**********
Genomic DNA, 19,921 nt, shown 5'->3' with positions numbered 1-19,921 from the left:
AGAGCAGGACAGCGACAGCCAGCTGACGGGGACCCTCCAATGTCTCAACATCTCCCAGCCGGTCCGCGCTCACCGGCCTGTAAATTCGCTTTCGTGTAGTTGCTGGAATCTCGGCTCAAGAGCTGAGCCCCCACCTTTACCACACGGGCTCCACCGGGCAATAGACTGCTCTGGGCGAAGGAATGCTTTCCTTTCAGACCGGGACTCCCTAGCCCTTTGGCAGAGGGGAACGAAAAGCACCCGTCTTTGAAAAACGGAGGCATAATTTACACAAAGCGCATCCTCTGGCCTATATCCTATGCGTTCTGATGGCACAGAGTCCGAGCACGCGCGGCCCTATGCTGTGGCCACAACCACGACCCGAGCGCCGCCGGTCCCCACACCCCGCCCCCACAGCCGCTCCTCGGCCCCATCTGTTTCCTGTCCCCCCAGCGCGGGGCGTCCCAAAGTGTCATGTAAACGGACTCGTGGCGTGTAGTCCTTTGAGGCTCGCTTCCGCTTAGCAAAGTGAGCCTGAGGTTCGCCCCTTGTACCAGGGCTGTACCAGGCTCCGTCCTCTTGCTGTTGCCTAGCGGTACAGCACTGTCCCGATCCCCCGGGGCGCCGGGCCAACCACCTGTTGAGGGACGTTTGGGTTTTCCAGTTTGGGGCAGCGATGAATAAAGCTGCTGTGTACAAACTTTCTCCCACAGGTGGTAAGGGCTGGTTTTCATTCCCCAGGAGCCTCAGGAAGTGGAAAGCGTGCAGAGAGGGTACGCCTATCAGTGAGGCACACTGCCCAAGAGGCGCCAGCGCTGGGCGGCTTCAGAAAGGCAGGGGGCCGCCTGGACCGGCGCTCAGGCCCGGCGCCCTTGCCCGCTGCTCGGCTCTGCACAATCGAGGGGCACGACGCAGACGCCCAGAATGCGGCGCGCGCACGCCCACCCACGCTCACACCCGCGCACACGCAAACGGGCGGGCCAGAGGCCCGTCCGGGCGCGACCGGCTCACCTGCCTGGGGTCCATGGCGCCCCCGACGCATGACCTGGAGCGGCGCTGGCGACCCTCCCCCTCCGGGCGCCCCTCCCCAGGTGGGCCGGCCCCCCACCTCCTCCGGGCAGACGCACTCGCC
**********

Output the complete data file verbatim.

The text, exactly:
Genomic DNA, 19,921 nt, shown 5'->3' with positions numbered 1-19,921 from the left:
AGAGCAGGACAGCGACAGCCAGCTGACGGGGACCCTCCAATGTCTCAACATCTCCCAGCCGGTCCGCGCTCACCGGCCTGTAAATTCGCTTTCGTGTAGTTGCTGGAATCTCGGCTCAAGAGCTGAGCCCCCACCTTTACCACACGGGCTCCACCGGGCAATAGACTGCTCTGGGCGAAGGAATGCTTTCCTTTCAGACCGGGACTCCCTAGCCCTTTGGCAGAGGGGAACGAAAAGCACCCGTCTTTGAAAAACGGAGGCATAATTTACACAAAGCGCATCCTCTGGCCTATATCCTATGCGTTCTGATGGCACAGAGTCCGAGCACGCGCGGCCCTATGCTGTGGCCACAACCACGACCCGAGCGCCGCCGGTCCCCACACCCCGCCCCCACAGCCGCTCCTCGGCCCCATCTGTTTCCTGTCCCCCCAGCGCGGGGCGTCCCAAAGTGTCATGTAAACGGACTCGTGGCGTGTAGTCCTTTGAGGCTCGCTTCCGCTTAGCAAAGTGAGCCTGAGGTTCGCCCCTTGTACCAGGGCTGTACCAGGCTCCGTCCTCTTGCTGTTGCCTAGCGGTACAGCACTGTCCCGATCCCCCGGGGCGCCGGGCCAACCACCTGTTGAGGGACGTTTGGGTTTTCCAGTTTGGGGCAGCGATGAATAAAGCTGCTGTGTACAAACTTTCTCCCACAGGTGGTAAGGGCTGGTTTTCATTCCCCAGGAGCCTCAGGAAGTGGAAAGCGTGCAGAGAGGGTACGCCTATCAGTGAGGCACACTGCCCAAGAGGCGCCAGCGCTGGGCGGCTTCAGAAAGGCAGGGGGCCGCCTGGACCGGCGCTCAGGCCCGGCGCCCTTGCCCGCTGCTCGGCTCTGCACAATCGAGGGGCACGACGCAGACGCCCAGAATGCGGCGCGCGCACGCCCACCCACGCTCACACCCGCGCACACGCAAACGGGCGGGCCAGAGGCCCGTCCGGGCGCGACCGGCTCACCTGCCTGGGGTCCATGGCGCCCCCGACGCATGACCTGGAGCGGCGCTGGCGACCCTCCCCCTCCGGGCGCCCCTCCCCAGGTGGGCCGGCCCCCCACCTCCTCCGGGCAGACGCACTCGCC